WASHINGTON — President Donald Trump named Mick Mulvaney, director of the Office of Management and Budget, to be acting White House chief of staff late Friday.
The president, as is his wont, made the announcement via Twitter shortly after 5 p.m.
Mulvaney, a GOP House member from South Carolina when Trump took the oath of office in January 2017, quit his seat to become Trump’s OMB director. Since then, he has served as a utility player on the Trump team, also doubling as the acting director of the Consumer Financial Protection Bureau for more than a year.
The announcement replaced one drama in the Trump White House — Who will replace current chief of staff John Kelly? –with another – How long will Mulvaney last?
A senior administration official told reporters, “There’s no time limit. He’s the acting chief of staff, which means he’s the chief of staff. He got picked because the president likes him.”
As a former House member, the official added, Mulvaney can be expected to help the administration navigate Capitol Hill, where Democrats will control the House starting Jan. 3.
Issues with Priebus, Kelly
Kelly, took over in July 2017 after Trump’s very public dismissal of his first chief gatekeeper, Reince Priebus, also on Twitter.
Trump had come to believe that Priebus, who as chairman of the Republican National Committee was credited with helping Trump win the electoral college in 2016, aligned himself too much with the Washington establishment and too little with his disruptive commander-in-chief.
At first Kelly, a retired Marine Corps general whom Trump had picked as homeland security secretary, imposed order in Trump’s free-wheeling West Wing without seeming to try to keep Trump from being Trump.
But over time the president began to bristle at Kelly’s attempts to bring discipline into his orbit, and rumors began swirling that Trump would give Kelly the boot.
To quell those rumors, Kelly announced at a senior staff meeting in July that Trump had asked him to stay on at least through 2020 – and that Kelly had agreed. Speculation as to Kelly’s likely replacement did not cease.
On his way to Air Force One last Saturday, Trump told reporters on the South Lawn what many had guessed — that Kelly would be leaving “at the end of the year.”
It was the second time in two months that Trump announced that he was pushing out a Cabinet official without a permanent replacement.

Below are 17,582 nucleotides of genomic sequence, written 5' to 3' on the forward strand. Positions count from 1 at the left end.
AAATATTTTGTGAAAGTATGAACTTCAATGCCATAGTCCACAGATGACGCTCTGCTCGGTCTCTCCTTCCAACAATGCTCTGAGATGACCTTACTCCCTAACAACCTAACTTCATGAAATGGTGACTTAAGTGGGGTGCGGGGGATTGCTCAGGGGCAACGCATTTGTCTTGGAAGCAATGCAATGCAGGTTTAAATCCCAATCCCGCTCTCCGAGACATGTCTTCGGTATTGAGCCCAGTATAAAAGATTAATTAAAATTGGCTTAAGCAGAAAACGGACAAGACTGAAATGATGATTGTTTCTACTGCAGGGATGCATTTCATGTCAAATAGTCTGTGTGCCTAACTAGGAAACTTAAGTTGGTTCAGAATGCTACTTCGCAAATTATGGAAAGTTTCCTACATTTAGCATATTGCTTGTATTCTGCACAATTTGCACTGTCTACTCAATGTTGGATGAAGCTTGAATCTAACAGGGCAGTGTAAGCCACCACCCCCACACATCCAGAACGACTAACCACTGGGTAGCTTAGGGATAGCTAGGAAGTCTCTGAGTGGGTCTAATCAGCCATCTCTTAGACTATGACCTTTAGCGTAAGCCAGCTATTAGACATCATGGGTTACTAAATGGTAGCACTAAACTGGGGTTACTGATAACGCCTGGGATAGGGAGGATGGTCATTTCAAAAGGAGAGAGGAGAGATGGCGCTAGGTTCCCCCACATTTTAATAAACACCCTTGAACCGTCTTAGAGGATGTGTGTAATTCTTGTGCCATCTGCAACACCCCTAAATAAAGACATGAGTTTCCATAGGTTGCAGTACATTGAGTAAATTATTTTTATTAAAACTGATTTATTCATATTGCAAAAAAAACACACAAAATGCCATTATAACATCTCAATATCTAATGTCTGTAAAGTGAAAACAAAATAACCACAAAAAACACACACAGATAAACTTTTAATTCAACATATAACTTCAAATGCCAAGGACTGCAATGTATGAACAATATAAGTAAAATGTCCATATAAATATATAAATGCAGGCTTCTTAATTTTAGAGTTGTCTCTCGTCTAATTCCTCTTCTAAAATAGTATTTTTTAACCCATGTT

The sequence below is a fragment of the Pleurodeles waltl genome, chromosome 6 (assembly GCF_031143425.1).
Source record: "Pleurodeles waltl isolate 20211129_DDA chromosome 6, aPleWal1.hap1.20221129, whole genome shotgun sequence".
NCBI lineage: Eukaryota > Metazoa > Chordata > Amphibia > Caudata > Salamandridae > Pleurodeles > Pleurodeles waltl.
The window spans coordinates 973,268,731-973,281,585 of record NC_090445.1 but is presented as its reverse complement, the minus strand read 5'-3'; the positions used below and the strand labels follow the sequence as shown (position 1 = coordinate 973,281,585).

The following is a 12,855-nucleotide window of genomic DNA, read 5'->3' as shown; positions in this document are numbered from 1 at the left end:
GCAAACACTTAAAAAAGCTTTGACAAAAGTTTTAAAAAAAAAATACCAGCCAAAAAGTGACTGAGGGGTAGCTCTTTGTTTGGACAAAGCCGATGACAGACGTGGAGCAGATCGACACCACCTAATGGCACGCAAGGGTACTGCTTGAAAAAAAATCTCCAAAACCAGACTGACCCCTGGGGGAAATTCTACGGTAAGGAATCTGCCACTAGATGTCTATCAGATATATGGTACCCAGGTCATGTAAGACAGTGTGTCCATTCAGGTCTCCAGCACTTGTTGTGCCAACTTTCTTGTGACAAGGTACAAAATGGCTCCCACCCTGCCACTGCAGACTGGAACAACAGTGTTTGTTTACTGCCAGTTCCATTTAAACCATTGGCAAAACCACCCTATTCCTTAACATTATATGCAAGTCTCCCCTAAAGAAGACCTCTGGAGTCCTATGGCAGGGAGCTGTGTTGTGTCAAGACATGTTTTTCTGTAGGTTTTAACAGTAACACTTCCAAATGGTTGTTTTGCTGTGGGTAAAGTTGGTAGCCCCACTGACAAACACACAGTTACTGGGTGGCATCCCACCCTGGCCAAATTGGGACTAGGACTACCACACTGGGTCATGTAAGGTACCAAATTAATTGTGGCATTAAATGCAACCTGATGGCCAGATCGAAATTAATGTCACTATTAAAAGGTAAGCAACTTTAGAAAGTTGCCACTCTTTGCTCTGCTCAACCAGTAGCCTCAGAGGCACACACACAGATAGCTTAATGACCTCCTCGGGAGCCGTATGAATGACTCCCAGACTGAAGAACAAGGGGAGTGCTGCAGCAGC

The day after the midterm election, Attorney General Jeff Sessions submitted a letter of resignation to the president “at your request.” Trump announced on Twitter that Sessions’ chief of staff, Matthew Whitaker, would be the new “acting attorney general.”
Parade of candidates
Trump seemed prepared to hand the coveted chief of staff position to Nick Ayers, the young and well-regarded chief of staff for Vice President Mike Pence. But then Ayers announced on Twitter that he would be returning to Georgia, saying he had been planning on doing after two years of working for Pence.
According to reports, which Trump denied, the hire fell through because Ayers only wanted to fill the job temporarily while Trump wanted a permanent chief of staff.
Kathryn Dunn Tenpas, who has followed Trump administration turnover for the Brookings Institution, told the Review Journal the selection of Mulvaney as an acting chief of staff speaks to the difficulty the 45th president faces in hiring people for the second half of this term.
Given the parade of names floated in the news media in recent days– a roster that included Mulvaney, Whitaker, former New Jersey Gov. Chris Christie and Trump handler David Bossie – Trump should have found a permanent replacement for Kelly by now, she said.
It is always difficult for administrations to find top-notch staff in their second round of hires, said Tenpas.
“What’s different this time is people are seeing what’s happening to existing employees,” she said, adding that working in this West Wing is “a high-risk proposition for sure.”
In January 2012, Trump tweeted that one reason former President Barack Obama “can’t manage to pass his agenda” was the turnover that saw him go through three chiefs of staff in less than three years.
When Mulvaney takes the helm in January, Trump will face his third chief of staff in less than two years.
GOP strategist and CNN contributor Alice Stewart called Mulvaney “a good pick for the position. Clearly he’s been someone who has been able to step up to the plate for whatever the president has needed and has done a tremendous job.”
But Democratic strategist and CNN contributor Maria Cardona saw it differently.
“Clearly Trump is twisting his arm and Mulvaney is doing it out of a sense of obligation. That’s why he’s just ‘acting,’” she said.
In a statement Friday night, White House press secretary Sarah Sanders said, “Mick Mulvaney will not resign from the Office Of Management and Budget, but will spend all of his time devoted to his role as the acting chief of staff for the president. Russ Vought will handle day to day operations and run OMB.”